Reading the Benchmarks

There are a lot of benchmarks available that compare the IBM POWER8 to Xeons. One example is the Enterprise Resource Planning (ERP) software SAP. We have used the Sales & Distribution 2 Tier benchmark many times because it is one of the very few benchmarks that is a very good representation of real world high-end enterprise workloads.

SAP Sales & Distribution 2 Tier benchmark

Now combine this with the benchmarks that IBM has compiled on their marketing slides and the fact that we know that the POWER8 chip has a TDP of 190W at nominal speed and 247W when running at "Turbo" clockspeeds.

It all seems very simple: the IBM POWER8 is a more power hungry chip but delivers much better performance. But as always you should take the time to read the benchmarks very closely. The IBM S824 is typically the one featured in the benchmarks. However, we are pretty sure that is not the system that will be able to sway the current Intel Xeon customers towards OpenPOWER. Nor are we convinced that the most widely reported benchmarks are accurately predicting the experience of those people.

There are three reasons for that. First of all, most of the benchmarks are run on AIX (7), IBM's own proprietary UNIX. AIX is a high performance, extremely robust OS, but it does not have the rich software system and support that Linux has. Furthermore even with their common design elements, an excellent Linux administrator will have to invest some time to get the same level of expertise in AIX. But more importantly, the S824 is a pretty expensive machine, both in acquisition cost (starting at $21.000, up to $60.000 and more) and energy cost. That kind of pricing lands the system in hostile and more powerful quad Xeon E7 territory.

Lastly, the S824 uses two CPU cards or Dual Chip Modules (DCM), each containing two six-core POWER8 modules at 3.5 GHz. Now consider that the third party OpenPOWER servers have 190/247W TDP 10-core 3.4 GHz POWER8 CPUs. The power consumption does not increase linearly as you add more cores and higher clocks. So the CPU modules found inside the S824 are definitely more power hungry, probably well above 250W.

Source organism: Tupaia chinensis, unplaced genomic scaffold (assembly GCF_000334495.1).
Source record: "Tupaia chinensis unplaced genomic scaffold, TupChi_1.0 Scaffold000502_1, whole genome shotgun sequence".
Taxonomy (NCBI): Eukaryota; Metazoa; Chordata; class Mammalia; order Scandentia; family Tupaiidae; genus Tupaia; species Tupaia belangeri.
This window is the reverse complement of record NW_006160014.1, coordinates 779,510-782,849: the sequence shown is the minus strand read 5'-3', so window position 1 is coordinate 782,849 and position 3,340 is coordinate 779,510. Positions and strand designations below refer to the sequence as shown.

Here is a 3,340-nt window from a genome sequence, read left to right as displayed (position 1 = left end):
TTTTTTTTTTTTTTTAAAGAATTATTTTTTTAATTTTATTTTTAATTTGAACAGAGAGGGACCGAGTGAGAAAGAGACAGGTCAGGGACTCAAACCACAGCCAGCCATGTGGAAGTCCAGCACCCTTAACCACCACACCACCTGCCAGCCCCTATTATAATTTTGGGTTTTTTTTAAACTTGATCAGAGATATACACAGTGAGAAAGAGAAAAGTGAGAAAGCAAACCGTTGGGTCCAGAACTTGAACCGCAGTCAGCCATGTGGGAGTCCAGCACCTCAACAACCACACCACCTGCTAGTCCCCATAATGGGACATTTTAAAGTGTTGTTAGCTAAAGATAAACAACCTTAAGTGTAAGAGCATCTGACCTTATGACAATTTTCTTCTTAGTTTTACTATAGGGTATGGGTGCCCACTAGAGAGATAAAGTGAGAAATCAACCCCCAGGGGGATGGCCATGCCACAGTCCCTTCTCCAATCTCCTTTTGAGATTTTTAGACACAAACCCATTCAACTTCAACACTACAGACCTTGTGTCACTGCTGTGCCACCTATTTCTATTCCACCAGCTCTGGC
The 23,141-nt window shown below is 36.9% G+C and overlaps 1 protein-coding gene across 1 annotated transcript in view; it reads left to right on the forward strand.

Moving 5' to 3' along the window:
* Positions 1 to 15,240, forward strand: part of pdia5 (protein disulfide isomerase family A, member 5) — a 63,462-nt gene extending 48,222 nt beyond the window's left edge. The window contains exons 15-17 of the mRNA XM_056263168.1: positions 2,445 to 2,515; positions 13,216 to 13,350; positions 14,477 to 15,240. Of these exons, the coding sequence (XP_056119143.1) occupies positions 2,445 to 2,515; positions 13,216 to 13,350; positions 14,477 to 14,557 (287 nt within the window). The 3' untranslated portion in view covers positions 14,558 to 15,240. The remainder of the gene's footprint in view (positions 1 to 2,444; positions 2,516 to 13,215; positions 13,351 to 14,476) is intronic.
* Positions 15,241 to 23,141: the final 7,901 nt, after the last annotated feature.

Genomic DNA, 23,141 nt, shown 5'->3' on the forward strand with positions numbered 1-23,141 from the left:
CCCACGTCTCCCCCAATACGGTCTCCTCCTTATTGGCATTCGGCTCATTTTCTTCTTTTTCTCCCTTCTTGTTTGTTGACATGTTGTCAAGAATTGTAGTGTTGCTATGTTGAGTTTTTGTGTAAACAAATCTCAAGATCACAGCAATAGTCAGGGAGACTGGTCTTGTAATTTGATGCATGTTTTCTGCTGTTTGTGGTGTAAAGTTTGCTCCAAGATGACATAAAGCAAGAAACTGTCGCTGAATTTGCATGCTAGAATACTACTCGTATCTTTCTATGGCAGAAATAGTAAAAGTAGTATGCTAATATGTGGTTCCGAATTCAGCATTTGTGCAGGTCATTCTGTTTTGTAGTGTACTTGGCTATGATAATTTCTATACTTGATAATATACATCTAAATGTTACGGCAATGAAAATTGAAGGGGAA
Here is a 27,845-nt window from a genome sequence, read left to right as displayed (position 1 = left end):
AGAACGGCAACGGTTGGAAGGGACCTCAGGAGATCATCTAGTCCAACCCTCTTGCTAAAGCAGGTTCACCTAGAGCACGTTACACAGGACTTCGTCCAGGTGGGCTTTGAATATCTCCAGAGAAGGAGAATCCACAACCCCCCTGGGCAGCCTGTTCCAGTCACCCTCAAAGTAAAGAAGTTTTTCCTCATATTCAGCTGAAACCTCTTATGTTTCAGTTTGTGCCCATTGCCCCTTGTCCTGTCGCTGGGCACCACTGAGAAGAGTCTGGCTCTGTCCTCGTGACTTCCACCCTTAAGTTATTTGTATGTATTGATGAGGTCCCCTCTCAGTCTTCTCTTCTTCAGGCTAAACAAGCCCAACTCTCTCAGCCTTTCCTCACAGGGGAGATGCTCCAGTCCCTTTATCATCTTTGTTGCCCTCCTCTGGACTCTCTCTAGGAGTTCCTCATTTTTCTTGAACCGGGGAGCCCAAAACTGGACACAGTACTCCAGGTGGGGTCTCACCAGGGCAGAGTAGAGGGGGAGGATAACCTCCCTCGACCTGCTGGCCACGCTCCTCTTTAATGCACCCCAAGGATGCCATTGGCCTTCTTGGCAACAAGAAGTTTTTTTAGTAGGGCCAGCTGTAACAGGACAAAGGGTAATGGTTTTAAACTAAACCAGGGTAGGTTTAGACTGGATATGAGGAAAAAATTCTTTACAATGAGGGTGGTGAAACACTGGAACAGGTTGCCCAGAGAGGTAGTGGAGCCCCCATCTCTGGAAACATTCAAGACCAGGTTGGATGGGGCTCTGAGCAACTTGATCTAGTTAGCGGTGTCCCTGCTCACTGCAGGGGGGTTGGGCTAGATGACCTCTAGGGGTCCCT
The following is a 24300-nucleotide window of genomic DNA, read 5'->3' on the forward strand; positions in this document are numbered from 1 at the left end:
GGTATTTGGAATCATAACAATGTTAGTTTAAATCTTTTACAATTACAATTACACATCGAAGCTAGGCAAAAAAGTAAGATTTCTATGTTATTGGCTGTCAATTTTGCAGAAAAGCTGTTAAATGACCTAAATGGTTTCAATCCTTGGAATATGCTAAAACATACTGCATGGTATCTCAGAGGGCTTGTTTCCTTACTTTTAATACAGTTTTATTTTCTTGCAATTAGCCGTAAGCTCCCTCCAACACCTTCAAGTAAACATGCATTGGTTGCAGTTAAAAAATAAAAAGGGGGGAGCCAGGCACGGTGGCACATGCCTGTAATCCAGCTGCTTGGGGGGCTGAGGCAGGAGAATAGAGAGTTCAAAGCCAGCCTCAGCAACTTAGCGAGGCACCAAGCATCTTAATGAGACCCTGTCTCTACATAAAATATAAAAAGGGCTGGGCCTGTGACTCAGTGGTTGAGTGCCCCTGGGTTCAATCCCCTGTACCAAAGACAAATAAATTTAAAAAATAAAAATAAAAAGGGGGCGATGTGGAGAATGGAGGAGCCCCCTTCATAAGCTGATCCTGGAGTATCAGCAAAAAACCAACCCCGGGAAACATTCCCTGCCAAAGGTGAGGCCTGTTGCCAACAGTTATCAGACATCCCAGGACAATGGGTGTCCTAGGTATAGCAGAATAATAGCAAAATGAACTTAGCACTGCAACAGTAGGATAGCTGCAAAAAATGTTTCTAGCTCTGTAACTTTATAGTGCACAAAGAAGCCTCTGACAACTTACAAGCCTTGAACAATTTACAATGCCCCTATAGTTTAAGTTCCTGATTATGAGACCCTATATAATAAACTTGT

There is more. Take a look at IBM "Scale-out" server, the more affordable server range of IBM servers. First, a bit of IBM server nomenclature which is actually quite logical and easy to decipher (take note, Intel marketing).

  • S stands for "Scale-out"
  • 8 stands for POWER8
  • 1 or 2 is the number of sockets
  • 2 or 4 is the height, expressed in rack Us.

So an S824 contains 2 sockets in a 4U chassis and a S812 is a one socket system. There is one designation left, : the "L" or Linux .

Notice that the non-L versions also support Linux, but a few months ago they supported only the Big Endian (BE) versions (the slide is from the beginning of this year). IBM told us that all POWER8 servers now support both Little Endian (LE) and BE Linux.

This is important since using an LE version (Ubuntu, SUSE) makes data migration from and data sharing (NAS, SAN) with an x86 system much easier, as x86 only supports LE.

Challenging the Xeon Software Issues
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  • Der2 - Friday, November 06, 2015 - link

    Life's good when you got power. Reply
  • BlueBlazer - Friday, November 06, 2015 - link

    Aye, the power bills will skyrocket. Reply
  • Brutalizer - Friday, November 13, 2015 - link

    It is confusing that sometimes you are benchmarking cores, and sometimes cpus. The question here is "which is the fastest cpu, x86 or POWER8" - and then you should bench cpu vs cpu. Not core vs core. If a core is faster than another core says nothing, you also need to know how many cores there are. Maybe one cpu has 2 cores, and the other has 1.000 cores. So when you tell which core is fastest, you give incomplete information so I still have to check up how many cores and then I can conclude which cpu is fastest. Or can I? There are scaling issues, just because one benchmark runs well on one core, does not mean it runs equally well when run on 18 cores. This means I can not extrapolate from one core to the entire cpu. So I still am not sure which cpu is fastest as you give me information about core performance. Next time, if you want to talk about which cpu is faster, please benchmark the entire cpu. Not core, as you are not talking about which core is faster.